TO THE ELECTOR FREDERICK

Luther left Augsburg October 20, and on November 28 appealed from the Pontiff to a General Council.

Even Luther’s opponents admit this letter to be a masterpiece of eloquence. November 29, 1518.

Most Serene and Gracious Lord! I have received with great joy a pamphlet from my dear friend, George Spalatin, along with a copy of the esteemed Cardinal’s letter to you, which gives me an opportunity of explaining all the details of my case to your Electoral Highness. I merely humbly plead that your Grace would graciously listen to an insignificant, despised mendicant brother, and take my uncouth relation in good part. (Here follows a particular account of his dealings with the Legate in Augsburg.) Therefore I once more beseech your Electoral Highness not to believe those who declare that Brother Martin said what was not right, and taught what was wrong, without definite proof that this was the case. St. Peter erred even after he had received the Holy Ghost, so a cardinal can also err no matter how learned he may be. Therefore your Grace will, I hope, make it a point of conscience

and honor that they do not send me to Rome, for this your Electoral Highness could not insist upon, let the man be what he may, for I would not be safe in Rome. If your Grace did this it would be betraying an innocent Christian’s blood, and becoming my murderer. Even the Pope is not sure of his life for an hour. They have paper, pen, and ink in Rome, and notaries enough, so it would be easy to write down in what I have erred. It would cost much less to instruct me at a distance than to demand my presence, and make an end of me through their cunning and wiles. One thing vexes me greatly, and that is, that the Legate should sneeringly insinuate that I have acted as I have in reliance upon your Electoral Highness; and some liars among ourselves falsely assert that I undertook the disputation on the Indulgences by your Grace’s advice, when the fact is, that not even my dearest friends were aware of it, except the Cardinal of Mayence and the Bishop of Brandenburg.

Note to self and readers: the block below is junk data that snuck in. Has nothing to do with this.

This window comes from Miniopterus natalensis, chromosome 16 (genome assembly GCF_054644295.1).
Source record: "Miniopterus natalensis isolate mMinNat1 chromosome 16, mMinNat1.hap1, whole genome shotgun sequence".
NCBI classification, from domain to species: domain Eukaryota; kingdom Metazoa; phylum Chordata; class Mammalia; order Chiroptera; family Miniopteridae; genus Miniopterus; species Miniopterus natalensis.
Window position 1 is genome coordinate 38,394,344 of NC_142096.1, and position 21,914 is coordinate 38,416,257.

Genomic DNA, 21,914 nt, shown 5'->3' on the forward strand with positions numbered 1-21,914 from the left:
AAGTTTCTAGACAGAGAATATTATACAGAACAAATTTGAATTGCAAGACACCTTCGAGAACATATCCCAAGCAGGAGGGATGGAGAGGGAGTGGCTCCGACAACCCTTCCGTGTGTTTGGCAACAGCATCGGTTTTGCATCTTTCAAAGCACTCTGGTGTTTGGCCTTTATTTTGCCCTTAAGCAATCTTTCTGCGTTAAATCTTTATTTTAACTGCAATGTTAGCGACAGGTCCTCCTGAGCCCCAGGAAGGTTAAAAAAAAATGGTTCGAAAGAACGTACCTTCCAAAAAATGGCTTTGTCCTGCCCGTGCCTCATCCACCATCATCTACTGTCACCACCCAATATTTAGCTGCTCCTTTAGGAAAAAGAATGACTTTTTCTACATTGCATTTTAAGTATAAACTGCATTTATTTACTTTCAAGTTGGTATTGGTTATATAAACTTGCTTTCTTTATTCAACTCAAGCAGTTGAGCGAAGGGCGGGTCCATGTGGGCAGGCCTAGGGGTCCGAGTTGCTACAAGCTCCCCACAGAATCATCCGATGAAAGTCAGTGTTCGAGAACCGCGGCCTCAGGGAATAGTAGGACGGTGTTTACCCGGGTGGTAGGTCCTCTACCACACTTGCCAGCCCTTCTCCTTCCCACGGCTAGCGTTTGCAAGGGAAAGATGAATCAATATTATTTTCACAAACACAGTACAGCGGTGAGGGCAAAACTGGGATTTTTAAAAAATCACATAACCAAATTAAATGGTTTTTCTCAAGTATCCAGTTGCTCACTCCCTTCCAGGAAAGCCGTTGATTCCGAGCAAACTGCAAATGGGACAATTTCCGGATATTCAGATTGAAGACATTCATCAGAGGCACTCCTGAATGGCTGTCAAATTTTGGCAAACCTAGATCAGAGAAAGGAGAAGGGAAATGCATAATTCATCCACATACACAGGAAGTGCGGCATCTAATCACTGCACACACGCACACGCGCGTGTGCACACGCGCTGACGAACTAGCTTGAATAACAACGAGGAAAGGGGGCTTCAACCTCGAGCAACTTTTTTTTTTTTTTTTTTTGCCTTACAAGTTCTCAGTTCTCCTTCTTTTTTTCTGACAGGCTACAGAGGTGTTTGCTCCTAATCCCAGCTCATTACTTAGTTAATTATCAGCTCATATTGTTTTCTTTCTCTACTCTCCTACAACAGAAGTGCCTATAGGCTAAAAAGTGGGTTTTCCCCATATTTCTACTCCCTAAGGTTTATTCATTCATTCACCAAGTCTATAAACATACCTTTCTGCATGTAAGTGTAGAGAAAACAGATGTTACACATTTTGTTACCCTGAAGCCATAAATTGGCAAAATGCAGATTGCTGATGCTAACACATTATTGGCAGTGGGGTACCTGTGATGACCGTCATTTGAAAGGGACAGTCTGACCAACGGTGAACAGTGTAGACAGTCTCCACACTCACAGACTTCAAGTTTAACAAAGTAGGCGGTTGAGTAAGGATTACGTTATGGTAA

For I admonished these two, whose office it was to prohibit the scandal, most humbly and respectfully in writing, before I let the disputation come to the light of day.

But now that the Legate is trying to stain your Grace’s honour and that of the noble house of Saxony, and bring it into bad repute with His Holiness, I will explain how they go about it. People nowadays believe firmly that Christ is buried, and cannot now speak even through an ass; hence they imagine that His disciples and their followers will also be obliged to be silent, even should the stones cry out. Therefore, that no evil may befall your Serene Highness, which I do not wish, I shall leave your Grace’s land in God’s name, and will go wherever the everlasting and merciful God directs, and shall submit to His divine will, letting Him do with me as He will. Herewith I bless and greet your Electoral Grace, in deep humility, committing you to the merciful God, and thanking you with all my heart for the benefits you have bestowed upon me. And wherever my dwelling-place may be, I shall never to all eternity forget your Grace’s goodness to me, or cease to pray earnestly for your Highness’s

salvation and prosperity. At present I am full of joy and gratitude to God, that His dear Son counted a poor sinner like me worthy to suffer tribulation and persecution for His good and sacred cause. May

He maintain your Electoral Grace to all eternity. Amen.

Your Grace’s unworthy chaplain, MARTIN LUTHER. Wittenberg.

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